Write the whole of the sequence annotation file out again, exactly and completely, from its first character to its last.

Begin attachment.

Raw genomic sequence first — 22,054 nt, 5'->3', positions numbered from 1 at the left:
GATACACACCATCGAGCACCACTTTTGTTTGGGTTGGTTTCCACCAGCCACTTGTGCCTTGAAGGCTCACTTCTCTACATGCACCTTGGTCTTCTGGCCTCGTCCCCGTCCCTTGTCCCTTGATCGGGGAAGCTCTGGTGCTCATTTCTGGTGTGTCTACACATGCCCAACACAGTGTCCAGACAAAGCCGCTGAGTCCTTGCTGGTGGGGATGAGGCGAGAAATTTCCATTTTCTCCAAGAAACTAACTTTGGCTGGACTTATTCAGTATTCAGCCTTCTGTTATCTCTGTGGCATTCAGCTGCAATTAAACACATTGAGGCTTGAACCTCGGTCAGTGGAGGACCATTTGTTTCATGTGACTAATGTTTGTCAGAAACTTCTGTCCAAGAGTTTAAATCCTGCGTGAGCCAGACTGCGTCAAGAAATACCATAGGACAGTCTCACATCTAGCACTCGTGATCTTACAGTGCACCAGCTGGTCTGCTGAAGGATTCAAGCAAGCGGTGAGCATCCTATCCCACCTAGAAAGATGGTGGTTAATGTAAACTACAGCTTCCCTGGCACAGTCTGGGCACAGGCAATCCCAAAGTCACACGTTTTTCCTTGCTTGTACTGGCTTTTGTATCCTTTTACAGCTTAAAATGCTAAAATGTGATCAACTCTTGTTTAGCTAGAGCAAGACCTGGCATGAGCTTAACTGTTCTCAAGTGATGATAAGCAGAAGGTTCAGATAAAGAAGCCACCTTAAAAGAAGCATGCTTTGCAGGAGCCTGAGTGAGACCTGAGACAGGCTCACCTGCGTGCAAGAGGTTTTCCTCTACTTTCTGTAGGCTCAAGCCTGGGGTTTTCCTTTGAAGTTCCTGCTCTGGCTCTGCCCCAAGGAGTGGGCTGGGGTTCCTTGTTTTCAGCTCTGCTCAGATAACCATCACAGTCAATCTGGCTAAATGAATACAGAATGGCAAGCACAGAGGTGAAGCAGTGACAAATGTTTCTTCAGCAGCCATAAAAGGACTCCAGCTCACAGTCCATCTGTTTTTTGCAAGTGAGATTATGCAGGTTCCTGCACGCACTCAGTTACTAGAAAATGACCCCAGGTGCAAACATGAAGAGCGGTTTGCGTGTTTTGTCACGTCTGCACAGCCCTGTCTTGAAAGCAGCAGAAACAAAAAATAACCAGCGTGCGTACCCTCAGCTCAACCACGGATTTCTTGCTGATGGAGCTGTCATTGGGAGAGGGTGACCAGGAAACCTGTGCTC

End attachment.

Raw genomic sequence first — 22,054 nt, 5'->3', positions numbered from 1 at the left:
GATACACACCATCGAGCACCACTTTTGTTTGGGTTGGTTTCCACCAGCCACTTGTGCCTTGAAGGCTCACTTCTCTACATGCACCTTGGTCTTCTGGCCTCGTCCCCGTCCCTTGTCCCTTGATCGGGGAAGCTCTGGTGCTCATTTCTGGTGTGTCTACACATGCCCAACACAGTGTCCAGACAAAGCCGCTGAGTCCTTGCTGGTGGGGATGAGGCGAGAAATTTCCATTTTCTCCAAGAAACTAACTTTGGCTGGACTTATTCAGTATTCAGCCTTCTGTTATCTCTGTGGCATTCAGCTGCAATTAAACACATTGAGGCTTGAACCTCGGTCAGTGGAGGACCATTTGTTTCATGTGACTAATGTTTGTCAGAAACTTCTGTCCAAGAGTTTAAATCCTGCGTGAGCCAGACTGCGTCAAGAAATACCATAGGACAGTCTCACATCTAGCACTCGTGATCTTACAGTGCACCAGCTGGTCTGCTGAAGGATTCAAGCAAGCGGTGAGCATCCTATCCCACCTAGAAAGATGGTGGTTAATGTAAACTACAGCTTCCCTGGCACAGTCTGGGCACAGGCAATCCCAAAGTCACACGTTTTTCCTTGCTTGTACTGGCTTTTGTATCCTTTTACAGCTTAAAATGCTAAAATGTGATCAACTCTTGTTTAGCTAGAGCAAGACCTGGCATGAGCTTAACTGTTCTCAAGTGATGATAAGCAGAAGGTTCAGATAAAGAAGCCACCTTAAAAGAAGCATGCTTTGCAGGAGCCTGAGTGAGACCTGAGACAGGCTCACCTGCGTGCAAGAGGTTTTCCTCTACTTTCTGTAGGCTCAAGCCTGGGGTTTTCCTTTGAAGTTCCTGCTCTGGCTCTGCCCCAAGGAGTGGGCTGGGGTTCCTTGTTTTCAGCTCTGCTCAGATAACCATCACAGTCAATCTGGCTAAATGAATACAGAATGGCAAGCACAGAGGTGAAGCAGTGACAAATGTTTCTTCAGCAGCCATAAAAGGACTCCAGCTCACAGTCCATCTGTTTTTTGCAAGTGAGATTATGCAGGTTCCTGCACGCACTCAGTTACTAGAAAATGACCCCAGGTGCAAACATGAAGAGCGGTTTGCGTGTTTTGTCACGTCTGCACAGCCCTGTCTTGAAAGCAGCAGAAACAAAAAATAACCAGCGTGCGTACCCTCAGCTCAACCACGGATTTCTTGCTGATGGAGCTGTCATTGGGAGAGGGTGACCAGGAAACCTGTGCTC